21 Mar Contact Lenses 101: Important Things You Need To Know
Contact lenses are sometimes worn by people for aesthetic purposes but for most, these thin, clear disks of plastic are used to help correct refractive errors like myopia (nearsightedness), hyperopia (farsightedness), astigmatism and presbyopia.
It is usually preferred by people who do not want the hassle of wearing prescription glasses which tend to fall off especially when the wearer is involved in a physical activity or sports.
If you have frequent eye infections, severe allergies, perennially dry eyes or if you work in an environment that is always dusty, your doctor may advise against contact lenses because these factors increase the risk of infection.
When it comes to contact lenses, one of the most common issues is the risk of infection. However, this risk can be significantly reduced by following proper care instructions and ensuring correct handling of the lenses.
Single use daily disposable lenses are the “safest type of soft contact lenses”.
If you are one of the millions of people around the world who wear contact lenses to aid their vision, take note of these important safety and maintenance reminders from the American Academy of Ophthalmology (AAO), the Contact Lens Association for Ophthalmologists, the Cornea Society and the American Society of Cataract and Refractive Surgery.
- Wash your hands before handling the lenses. This is pretty basic and self-explanatory. Don’t forget to use soap and to dry with a lint-free towel.
- Do not wear your lenses while swimming or while in the tub. The bacteria in these waters can easily infect your lenses, and consequently, your eyes.
- Do not rinse or wash your contact lenses in water. There is a special solution for that and you should only use that. Saliva is also not a sterile solution so keep those lenses away from your mouth.
- Wear and replace contact lenses as prescribed by your eye doctor. Do not wear them longer than advised.
- Do the “rub and rinse.” Using the prescribed cleaning solution, rub your contact lenses with your fingers then rinse them with solution before soaking them. It is also crucial to clean the contact lens case because it can be a source of contamination and infection. Use the solution to clean it, not water. And then leave it open to air dry.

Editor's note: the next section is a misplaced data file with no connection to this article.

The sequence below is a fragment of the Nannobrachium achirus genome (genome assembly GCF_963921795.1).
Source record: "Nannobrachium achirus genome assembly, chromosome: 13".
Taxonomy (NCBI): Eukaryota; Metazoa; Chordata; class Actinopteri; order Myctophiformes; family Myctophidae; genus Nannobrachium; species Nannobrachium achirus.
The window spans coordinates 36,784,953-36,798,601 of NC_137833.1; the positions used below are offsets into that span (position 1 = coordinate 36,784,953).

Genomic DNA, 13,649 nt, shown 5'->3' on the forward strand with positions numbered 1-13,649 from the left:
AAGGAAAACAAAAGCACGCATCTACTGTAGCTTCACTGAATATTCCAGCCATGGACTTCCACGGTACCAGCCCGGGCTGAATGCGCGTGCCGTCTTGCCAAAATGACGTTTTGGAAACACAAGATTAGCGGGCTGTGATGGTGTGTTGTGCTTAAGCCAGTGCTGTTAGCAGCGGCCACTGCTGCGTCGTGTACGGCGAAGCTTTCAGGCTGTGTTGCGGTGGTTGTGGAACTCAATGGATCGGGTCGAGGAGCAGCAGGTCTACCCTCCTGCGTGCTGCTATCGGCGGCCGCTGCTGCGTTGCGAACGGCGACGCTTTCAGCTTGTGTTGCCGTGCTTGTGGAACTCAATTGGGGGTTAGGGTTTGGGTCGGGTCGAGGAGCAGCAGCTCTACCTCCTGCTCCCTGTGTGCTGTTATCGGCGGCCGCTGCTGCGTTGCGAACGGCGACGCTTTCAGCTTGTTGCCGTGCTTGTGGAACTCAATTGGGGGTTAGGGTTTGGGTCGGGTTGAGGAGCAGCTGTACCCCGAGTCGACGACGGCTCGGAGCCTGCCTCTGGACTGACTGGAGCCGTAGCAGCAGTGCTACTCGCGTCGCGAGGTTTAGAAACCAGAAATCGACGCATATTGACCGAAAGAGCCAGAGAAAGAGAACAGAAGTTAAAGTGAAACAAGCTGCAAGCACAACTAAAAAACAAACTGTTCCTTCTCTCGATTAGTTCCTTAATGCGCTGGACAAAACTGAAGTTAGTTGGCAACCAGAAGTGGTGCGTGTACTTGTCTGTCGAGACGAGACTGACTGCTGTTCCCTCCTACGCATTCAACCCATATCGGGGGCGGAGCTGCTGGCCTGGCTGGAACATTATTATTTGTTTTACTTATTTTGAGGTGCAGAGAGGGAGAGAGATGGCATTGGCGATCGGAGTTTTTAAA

- Do not re-use old solution or top off the solution in your lens case. And make sure that the tip of the bottle of the solution does not come in contact with any surface. Keep the bottle tightly sealed and store in room temperature.
- If it hurts, if it’s swollen of if it’s turning red, remove the lenses right away. Consult with an eye care professional immediately.
- Stop smoking. Studies have shown that contact lens wearers who smoke have a “higher rate of problems” compared to non-smokers.
- Be wary of decorative lenses. These lenses may not have undergone the same stringent manufacturing standards as the ones prescribed by an eye care professional.
- Don’t forget your regular eye check-ups. If you wear lenses, you should go in for check-ups regularly to see if you are wearing the right prescription or to check for any complications.
If you wear eye make-up regularly, you should also consider the following tips:
- Contact lenses first before make-up. This is to ensure that you do not transfer any oils, creams or powder to your lenses. The same principle applies when removing eye make-up.
- Go for water-based eye cream to reduce the chances of irritation.
- Do not apply eye liner between your lashes and your eye. Keep it away from your eyes.
- Be conscious about your eye make-up. Replace your kit every three months; do not use the old ones because bacteria may be lurking in the product and it may likely find its way to your eyes. And while sharing is great, it doesn’t have to apply to make-up.
Did you know? CDC says around 40.9M Americans aged 18 below wore contact lenses in 2014.
Different types of contact lenses
All About Vision identifies five types of contact lenses based on material.
- Soft lenses: Made from hydrogel (gel-like, water containing plastic); very thin and pliable and easily conform to the front surface of the eye.
- Silicone hydrogel lenses: Advanced type of soft contact lenses; more porous than the regular hydrogel lens; allows more oxygen to reach the cornea; considered as the “most popular lenses prescribed” in the US.
- Gas permeable lenses: Rigid contact lenses that are porous and that allow oxygen through.
- Hybrid contact lenses: Provides comfort like soft or silicone hydrogel lenses combined with crystal clear optics of gas permeable lenses.
- PMMA lenses: Made from transparant rigid plastic material which is also used as substitute for glass in shatterproof windows; has excellent optics but do not transmit oxygen; now considered as “old-fashioned” and rarely prescribed by eye doctors.
Contact lenses can also be categorized according to its design and purpose.
- Spherical lenses are the most common. These rounded lenses can correct myopia or hyperopia.
- Bifocal lenses are ideal for presbyopia.
- Toric lenses are normally used for astigmatism.
- Orthokeratology or Vision Improvement Therapy (VIT) lenses are specially designed overnight, gas permeable contact lenses used to fight myopia. It is worn at night and when the wearer wakes up in the morning, the vision is much improved and he/she can go on the rest of the day lens-free.
Is it inside out?
Place the lens on your finger and hold it up directly in front of your eyes. The trick is to make sure it “looks like a half a ball, NOT a soup bowl with a rim.”
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Dr. Page’s own vision struggles helped propel him into the optometry field. After earning a bachelor’s degree in Chemistry from the University of South Dakota and a Doctor of Optometry from the New England College of Optometry in Boston, he launched his career in Phoenix.